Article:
A post-funeral Jewish comedy, Shiva Baby mixes ethnic stereotyping, fluid sexuality, and a young woman's uncertainty about her future in ways that don't always mesh. But mismatched ingredients may be the point of director Emma Seligman's comedy.
Shiva Baby bounces the frustrated energies of its characters against the cramped walls of the small house in which most of the movie takes place. Fortunately, there are enough laughs to keep you from screaming.
Rachel Sennott plays Danielle, a New York college senior who's earning extra money by carrying on a sex-for-cash relationship with a slightly older man (Danny Defarrari).
To please her parents, Danielle attends a shiva for a departed family member. There, she makes a surprising discovery. Not only is Defaarari's character at the same shiva, he's married to a blonde shiksa (Dianna Agron). To top things off, the couple has a baby.
For Danielle, the occasion -- a gathering to mark the period of mourning and comfort the bereaved -- immediately turns fraught.
Danielle's parents are sharply drawn, perhaps overly so. Fred Melamed plays Danielle's mostly clueless father. Danielle's stronger mother (Polly Draper) nags at the daughter she clearly loves. She also tries to steer Danielle away from a childhood friend (Molly Gordon) with whom she has had a fling.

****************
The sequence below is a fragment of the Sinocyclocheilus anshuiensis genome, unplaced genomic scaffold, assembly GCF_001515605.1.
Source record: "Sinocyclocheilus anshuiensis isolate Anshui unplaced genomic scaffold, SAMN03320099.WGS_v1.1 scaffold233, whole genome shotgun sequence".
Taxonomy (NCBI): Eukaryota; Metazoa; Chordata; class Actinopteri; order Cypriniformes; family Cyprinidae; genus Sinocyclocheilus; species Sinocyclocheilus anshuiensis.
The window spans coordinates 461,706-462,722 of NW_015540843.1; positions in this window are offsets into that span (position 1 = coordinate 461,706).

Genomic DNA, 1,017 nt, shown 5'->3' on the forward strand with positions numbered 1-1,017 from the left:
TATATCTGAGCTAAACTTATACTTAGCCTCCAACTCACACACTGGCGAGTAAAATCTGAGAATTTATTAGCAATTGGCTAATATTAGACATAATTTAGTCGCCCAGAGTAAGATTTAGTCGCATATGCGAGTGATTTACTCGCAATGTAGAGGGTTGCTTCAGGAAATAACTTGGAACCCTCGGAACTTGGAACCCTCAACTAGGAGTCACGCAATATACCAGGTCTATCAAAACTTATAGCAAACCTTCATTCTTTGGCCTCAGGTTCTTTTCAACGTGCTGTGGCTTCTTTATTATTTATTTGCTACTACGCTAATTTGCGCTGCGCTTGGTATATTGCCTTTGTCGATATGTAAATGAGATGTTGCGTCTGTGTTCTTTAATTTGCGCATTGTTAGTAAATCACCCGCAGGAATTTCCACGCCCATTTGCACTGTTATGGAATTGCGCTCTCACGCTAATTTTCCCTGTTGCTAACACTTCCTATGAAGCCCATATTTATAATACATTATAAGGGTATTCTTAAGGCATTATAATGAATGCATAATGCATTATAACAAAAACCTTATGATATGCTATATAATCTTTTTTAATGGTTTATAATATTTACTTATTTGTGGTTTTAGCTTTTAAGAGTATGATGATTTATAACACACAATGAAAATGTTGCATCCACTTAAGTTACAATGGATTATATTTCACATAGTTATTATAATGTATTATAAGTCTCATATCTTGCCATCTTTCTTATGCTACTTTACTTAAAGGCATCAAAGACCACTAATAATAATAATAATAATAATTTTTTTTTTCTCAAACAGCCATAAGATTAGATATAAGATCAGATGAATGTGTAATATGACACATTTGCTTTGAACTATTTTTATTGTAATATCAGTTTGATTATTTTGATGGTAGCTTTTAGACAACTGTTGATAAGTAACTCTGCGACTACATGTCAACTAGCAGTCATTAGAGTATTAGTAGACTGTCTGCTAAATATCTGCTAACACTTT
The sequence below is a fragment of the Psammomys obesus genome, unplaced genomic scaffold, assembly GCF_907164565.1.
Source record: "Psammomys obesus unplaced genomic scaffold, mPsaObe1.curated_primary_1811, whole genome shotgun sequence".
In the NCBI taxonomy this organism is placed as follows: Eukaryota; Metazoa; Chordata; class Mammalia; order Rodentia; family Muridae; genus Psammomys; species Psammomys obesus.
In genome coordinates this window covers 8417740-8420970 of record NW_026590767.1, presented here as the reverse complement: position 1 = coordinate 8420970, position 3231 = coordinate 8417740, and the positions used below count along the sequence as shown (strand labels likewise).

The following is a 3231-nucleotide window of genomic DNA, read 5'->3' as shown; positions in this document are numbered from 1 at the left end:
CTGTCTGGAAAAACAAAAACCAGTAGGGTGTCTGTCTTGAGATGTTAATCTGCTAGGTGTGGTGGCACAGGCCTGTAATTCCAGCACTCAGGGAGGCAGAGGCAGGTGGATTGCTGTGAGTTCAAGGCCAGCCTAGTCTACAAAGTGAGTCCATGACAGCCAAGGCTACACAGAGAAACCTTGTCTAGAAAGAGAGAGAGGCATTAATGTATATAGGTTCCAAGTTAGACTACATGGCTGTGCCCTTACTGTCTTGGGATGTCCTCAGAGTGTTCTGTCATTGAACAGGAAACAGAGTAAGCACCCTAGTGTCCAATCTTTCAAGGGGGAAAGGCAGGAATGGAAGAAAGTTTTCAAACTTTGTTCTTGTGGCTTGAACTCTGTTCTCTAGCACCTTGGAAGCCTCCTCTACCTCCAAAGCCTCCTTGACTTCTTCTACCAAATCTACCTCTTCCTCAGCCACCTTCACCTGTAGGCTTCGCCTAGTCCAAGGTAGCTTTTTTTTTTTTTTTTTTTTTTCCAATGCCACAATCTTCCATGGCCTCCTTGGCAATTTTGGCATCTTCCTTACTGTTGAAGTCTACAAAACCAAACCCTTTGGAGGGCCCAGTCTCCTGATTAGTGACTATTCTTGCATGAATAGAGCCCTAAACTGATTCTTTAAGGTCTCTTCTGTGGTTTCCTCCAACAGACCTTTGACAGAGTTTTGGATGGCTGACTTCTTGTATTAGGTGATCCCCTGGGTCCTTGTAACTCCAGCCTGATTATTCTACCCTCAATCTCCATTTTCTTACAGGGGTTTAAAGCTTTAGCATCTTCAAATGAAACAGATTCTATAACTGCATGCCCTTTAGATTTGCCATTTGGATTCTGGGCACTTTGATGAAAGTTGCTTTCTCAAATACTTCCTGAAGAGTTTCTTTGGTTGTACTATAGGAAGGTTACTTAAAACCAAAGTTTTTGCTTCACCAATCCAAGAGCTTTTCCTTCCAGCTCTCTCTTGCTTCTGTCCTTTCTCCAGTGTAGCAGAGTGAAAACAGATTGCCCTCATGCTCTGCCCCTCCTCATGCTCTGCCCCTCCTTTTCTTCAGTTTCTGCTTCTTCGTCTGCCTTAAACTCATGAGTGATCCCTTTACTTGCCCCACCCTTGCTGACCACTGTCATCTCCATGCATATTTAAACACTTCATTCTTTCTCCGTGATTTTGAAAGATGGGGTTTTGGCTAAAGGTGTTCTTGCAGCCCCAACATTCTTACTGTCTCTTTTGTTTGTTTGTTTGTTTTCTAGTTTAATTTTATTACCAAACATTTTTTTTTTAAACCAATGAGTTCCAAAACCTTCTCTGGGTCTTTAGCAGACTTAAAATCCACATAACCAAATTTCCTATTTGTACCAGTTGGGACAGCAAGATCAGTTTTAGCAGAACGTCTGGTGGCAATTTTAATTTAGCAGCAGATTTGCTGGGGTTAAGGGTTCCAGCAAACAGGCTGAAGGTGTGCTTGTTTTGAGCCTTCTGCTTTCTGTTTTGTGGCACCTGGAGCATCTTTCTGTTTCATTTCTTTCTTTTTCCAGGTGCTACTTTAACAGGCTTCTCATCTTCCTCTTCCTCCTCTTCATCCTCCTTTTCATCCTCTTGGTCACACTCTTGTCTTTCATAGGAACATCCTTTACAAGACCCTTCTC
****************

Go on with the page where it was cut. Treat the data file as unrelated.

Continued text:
The comedy revolves around what the characters don't know and what they know but refuse to acknowledge, a good basis for farce although Shiva Baby over-relies on close-ups and jokes about the mourners' obsession with food tend to be repetitive. And, at least in my view, the movie's stereotypes sometimes morph into wince-inducing caricature.
Draper, Sennott, and Gordon give the movie's best performances. Draper's humanity undercuts her character's more stereotypical traits. Sennott conveys the deep confusions of a perilously ungrounded woman, and Gordon allows honest intelligence to break the surface of cliche.
So, I'd sum up this way: If Seligman were a chef, I'd say she hasn't created a totally satisfying meal but she succeeds in bringing many of the movie's ingredients to a rolling comic boil.